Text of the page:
Sat, Dec 28, 2002 - Page 16 News List

Making room for nature

It seemed like a good idea at the time, but a group of Taipei residents are starting to second-guess their decision to build an eco-friendly park in their borough


The 5,700 residents of Taipei's Fujin Borough (富錦里) used to feel lucky living next to the 3,000-ping (9,900㎡) Fumin Park(富民公園), with its shady banyan trees that made for cool summer

evenings and its expansive meadow where children could play. In downtown Taipei, these were luxuries.

Then, four years ago, a plan began to take shape that would turn Fumin Park into Fumin Ecological Park (富民生態公園). It was based on a suggestion made by Lee Jin-shing (李進興), a producer of nature programs for local television. The plan went into action after Wang Wen-fu (王文甫), Fujin borough warden, briefed the Taipei City Bureau of Urban Development (都市發展局) on the plan's merits. Granted a budget of NT$30 million, the ecological park was to have a speaker's corner, a small playground, and most importantly, an ecological zone with two ponds and a small marsh to bring a little nature back into the city.

The park's remodelling was the first urban development project in Taipei to have been initiated not by city authorities, but by the residents themselves. The idea was so popular, in fact, that Taipei Mayor Ma Ying-jeou listed the project as one of the 12 major achievement of his first term. And borough residents themselves were so enamored with the idea that they were willing to wait two years -- two years without any park at all -- so that the lengthy redesign could be completed.

Mixed reviews

Many were not happy with the final result. Although some residents approved of it and volunteered to nurse the plants and insects in the ecological zone, others were appalled by what they saw once the final shape of the park became apparent in March. The days leading to the park's official opening on Jan. 1 have seen a heated debate over whether the park's new incarnation is a blessing or a curse for the community.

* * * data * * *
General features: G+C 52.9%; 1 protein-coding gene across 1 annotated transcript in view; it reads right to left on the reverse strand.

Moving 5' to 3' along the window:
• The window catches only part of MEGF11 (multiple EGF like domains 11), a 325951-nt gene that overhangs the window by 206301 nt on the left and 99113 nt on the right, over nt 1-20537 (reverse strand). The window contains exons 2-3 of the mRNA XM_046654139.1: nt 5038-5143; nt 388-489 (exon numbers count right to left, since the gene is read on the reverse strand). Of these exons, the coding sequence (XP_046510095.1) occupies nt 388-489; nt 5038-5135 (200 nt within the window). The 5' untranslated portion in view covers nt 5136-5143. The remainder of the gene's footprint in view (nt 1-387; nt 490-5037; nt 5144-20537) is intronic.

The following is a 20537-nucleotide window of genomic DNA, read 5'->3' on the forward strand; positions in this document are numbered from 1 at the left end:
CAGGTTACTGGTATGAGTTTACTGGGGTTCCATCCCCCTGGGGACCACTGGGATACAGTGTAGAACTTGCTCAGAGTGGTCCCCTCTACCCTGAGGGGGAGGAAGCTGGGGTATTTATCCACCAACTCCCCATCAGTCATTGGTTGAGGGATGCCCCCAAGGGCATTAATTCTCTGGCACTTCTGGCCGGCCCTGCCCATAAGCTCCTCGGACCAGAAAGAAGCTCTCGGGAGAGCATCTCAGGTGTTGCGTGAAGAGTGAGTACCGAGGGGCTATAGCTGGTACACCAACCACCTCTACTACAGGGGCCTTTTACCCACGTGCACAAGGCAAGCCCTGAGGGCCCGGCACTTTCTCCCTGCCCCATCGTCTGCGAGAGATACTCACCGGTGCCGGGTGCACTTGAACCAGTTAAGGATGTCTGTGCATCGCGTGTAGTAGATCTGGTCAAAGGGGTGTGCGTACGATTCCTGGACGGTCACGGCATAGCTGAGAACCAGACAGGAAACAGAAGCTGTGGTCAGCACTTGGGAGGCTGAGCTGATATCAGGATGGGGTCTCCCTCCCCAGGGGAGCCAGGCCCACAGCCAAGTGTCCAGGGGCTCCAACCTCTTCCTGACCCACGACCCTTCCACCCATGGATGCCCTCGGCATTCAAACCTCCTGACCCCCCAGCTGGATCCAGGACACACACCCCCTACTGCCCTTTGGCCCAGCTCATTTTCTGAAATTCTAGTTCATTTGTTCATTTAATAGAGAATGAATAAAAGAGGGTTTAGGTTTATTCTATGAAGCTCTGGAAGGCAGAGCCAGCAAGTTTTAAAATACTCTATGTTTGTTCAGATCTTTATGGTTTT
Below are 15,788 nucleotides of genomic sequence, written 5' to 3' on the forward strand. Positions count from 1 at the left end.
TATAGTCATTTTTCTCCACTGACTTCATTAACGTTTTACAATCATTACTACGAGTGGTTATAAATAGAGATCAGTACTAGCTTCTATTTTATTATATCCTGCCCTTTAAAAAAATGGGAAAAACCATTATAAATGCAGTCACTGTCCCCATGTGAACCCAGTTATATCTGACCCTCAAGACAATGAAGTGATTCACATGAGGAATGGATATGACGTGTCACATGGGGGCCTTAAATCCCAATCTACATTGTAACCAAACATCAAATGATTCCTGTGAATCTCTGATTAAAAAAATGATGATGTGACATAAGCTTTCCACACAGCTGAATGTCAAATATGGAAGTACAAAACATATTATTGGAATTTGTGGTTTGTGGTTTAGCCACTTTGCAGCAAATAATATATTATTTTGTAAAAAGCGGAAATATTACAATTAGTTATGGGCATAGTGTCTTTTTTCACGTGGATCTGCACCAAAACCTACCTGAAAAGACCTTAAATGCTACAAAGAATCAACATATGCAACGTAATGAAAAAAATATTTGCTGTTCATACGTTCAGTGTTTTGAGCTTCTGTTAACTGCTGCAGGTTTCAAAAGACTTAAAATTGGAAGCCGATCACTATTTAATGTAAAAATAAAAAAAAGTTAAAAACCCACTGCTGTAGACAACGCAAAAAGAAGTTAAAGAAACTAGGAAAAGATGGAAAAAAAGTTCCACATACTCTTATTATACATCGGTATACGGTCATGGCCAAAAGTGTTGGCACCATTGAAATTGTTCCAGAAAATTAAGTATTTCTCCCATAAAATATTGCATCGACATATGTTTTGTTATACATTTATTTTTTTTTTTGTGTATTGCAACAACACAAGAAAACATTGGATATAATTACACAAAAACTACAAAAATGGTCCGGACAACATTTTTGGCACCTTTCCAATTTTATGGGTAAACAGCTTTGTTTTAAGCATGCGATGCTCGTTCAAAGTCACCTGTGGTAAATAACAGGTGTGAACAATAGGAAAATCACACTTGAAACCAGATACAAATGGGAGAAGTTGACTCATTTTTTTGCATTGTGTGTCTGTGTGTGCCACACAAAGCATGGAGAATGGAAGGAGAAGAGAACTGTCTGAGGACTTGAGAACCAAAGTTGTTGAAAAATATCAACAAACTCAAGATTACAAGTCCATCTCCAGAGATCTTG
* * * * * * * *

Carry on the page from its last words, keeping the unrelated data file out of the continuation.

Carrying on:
The park's ecological zone was made to simulate the marshy areas of the Red Forest (紅樹林) in Taipei County's Guandu Plain Ecological Park (台北縣關渡生態公園). Several species of butterflies, frogs and small fish were introduced into the park along with plants they could eat.

"This was the first ecological park in a heavily urban area. Unlike other [ecological] parks, there were many problems because ours was in the middle of a city. We had to build a natural environment from scratch. But I believe that as long as we provide the environment, the animals will come," Lee said.

The re-construction was not without its problems. "It's the first of its kind. So the government gave us little help because they were as inexperienced as we were. Ecological parks in urban environments are a totally new concept. I hope other communities will follow suit," Wang, who is currently seeking another term as borough warden, said. A photo of the completed park appears on his campaign flyer.

Much of the work to maintain the park is done by the community. Currently there are 67 volunteers who look after its natural areas. And these are still waiting to be trained in the art of ecological maintenance.

Elementary school teacher Wang Mei-yin (王美瑛) is one of the volunteers. Although she lives in another borough, she often takes her students to the new park to watch butterflies. "Now the park is more than a park. It's a botanical garden. Teaching the importance of biological diversity to children in the park is much more effective than teaching them inside classrooms with artificial models," she said.

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